Read the label on your dechlorinator. It ought to lock up ammonia. You might have to dose just a little more, it will say so on the label. Prime, for example says how much product will lock up how much ammonia.
From Seachem's web site, Prime page:
Use 1 capful (5 mL) for each 200 L (50 gallons*) of new water. This removes approximately 1 mg/L ammonia, 4 mg/L chloramine, or 5 mg/L chlorine.
Note that mg/l is the same as ppm. Fully read all the directions, do not JUST dose per the portion I quoted.
Some test kits will still show ammonia, even when it is locked up. You might have to get the ammonia test that is manufactured by the same company as your dechlor to get some idea if there is still some free ammonia or if it is all locked up.
Yes, it could have come from disturbing things.
It sure could have come from chloramines in the water, or ammonia in the water.
2 hours is not too long for the bacteria to be exposed to the air, as long as it was still humid deep inside the media. The bacteria live just fine in damp locations, they like the extra oxygen in the air.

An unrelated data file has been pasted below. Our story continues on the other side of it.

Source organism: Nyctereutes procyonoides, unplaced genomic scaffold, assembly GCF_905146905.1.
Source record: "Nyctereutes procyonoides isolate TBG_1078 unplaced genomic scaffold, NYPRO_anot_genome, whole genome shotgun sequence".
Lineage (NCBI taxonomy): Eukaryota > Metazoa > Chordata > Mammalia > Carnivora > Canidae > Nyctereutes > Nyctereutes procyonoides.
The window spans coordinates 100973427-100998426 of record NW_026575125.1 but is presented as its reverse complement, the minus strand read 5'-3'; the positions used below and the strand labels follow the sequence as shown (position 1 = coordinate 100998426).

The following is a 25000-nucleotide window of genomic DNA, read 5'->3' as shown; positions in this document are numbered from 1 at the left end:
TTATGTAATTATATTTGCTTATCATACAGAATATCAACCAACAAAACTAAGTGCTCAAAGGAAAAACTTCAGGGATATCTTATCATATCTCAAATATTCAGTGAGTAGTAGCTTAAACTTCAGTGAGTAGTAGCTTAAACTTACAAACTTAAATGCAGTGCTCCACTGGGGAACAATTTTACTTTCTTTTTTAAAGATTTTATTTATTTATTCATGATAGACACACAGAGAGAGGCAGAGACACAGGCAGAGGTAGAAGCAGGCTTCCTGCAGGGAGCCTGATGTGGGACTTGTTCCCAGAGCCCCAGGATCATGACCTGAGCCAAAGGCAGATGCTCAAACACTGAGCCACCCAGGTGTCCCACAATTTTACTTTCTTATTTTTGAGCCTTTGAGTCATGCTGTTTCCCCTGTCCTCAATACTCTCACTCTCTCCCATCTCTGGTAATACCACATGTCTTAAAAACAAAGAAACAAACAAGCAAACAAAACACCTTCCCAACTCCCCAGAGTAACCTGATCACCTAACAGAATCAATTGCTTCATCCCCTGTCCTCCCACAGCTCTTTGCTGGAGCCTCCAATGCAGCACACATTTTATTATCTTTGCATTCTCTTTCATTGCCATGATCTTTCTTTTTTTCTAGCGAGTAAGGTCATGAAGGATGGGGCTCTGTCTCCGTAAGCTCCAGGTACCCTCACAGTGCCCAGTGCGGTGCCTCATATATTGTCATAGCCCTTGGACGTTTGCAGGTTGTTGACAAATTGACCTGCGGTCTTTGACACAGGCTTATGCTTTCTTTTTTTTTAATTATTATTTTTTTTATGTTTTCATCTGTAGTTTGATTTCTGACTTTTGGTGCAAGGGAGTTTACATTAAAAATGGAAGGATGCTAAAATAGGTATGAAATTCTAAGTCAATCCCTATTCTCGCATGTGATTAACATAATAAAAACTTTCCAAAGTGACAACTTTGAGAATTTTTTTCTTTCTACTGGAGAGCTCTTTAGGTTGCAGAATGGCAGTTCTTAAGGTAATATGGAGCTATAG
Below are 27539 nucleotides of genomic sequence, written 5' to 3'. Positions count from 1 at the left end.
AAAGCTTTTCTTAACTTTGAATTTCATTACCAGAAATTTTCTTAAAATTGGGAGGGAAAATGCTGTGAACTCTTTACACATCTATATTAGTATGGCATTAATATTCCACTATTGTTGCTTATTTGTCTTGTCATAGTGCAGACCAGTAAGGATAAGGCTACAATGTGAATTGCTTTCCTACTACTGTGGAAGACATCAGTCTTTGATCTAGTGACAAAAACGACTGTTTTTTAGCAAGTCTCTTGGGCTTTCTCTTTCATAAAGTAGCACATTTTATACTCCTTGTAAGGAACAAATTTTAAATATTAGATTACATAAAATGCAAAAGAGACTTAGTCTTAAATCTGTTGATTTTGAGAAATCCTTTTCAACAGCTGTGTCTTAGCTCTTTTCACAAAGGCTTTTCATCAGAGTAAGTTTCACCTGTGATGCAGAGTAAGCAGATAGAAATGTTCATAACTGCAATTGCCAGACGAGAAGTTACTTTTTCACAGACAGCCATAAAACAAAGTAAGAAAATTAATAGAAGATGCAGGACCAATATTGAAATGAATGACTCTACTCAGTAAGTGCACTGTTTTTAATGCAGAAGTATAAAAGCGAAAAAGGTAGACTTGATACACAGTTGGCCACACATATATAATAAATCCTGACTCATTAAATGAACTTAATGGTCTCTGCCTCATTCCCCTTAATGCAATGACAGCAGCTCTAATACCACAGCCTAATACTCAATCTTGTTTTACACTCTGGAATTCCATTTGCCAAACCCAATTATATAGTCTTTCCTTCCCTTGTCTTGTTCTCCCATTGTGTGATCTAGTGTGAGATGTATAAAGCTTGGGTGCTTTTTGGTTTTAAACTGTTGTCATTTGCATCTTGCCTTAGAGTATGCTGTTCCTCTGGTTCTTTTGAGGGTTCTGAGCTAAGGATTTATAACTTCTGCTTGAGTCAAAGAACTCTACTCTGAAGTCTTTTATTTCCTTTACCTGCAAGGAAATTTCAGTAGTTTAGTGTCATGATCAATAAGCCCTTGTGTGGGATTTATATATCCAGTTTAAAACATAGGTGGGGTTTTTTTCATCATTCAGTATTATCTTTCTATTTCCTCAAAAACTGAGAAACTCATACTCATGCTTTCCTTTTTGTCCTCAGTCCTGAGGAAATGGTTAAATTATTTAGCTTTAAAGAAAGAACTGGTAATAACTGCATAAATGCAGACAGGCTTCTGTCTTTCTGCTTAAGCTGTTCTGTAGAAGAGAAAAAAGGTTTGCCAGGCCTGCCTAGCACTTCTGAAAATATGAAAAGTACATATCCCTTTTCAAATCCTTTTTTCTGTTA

You might have lost some bacteria on the outermost parts of the media, where it got the driest, and you might have lost some in the substrate, or by removing some plants. The bacteria live on the surfaces of the leaves, and on the upper layer of substrate where it is closest to the water in the tank for oxygen and fresh supplies of ammonia.
If it goes on for more than a couple of days or you are worried about it you can go buy some more bacteria. Look for Nitrospira species of bacteria. These are the actual species that are part of the nitrogen cycle. Do not waste money on anything else.
Look up both the test kit and the dechlor you use and see what the story is.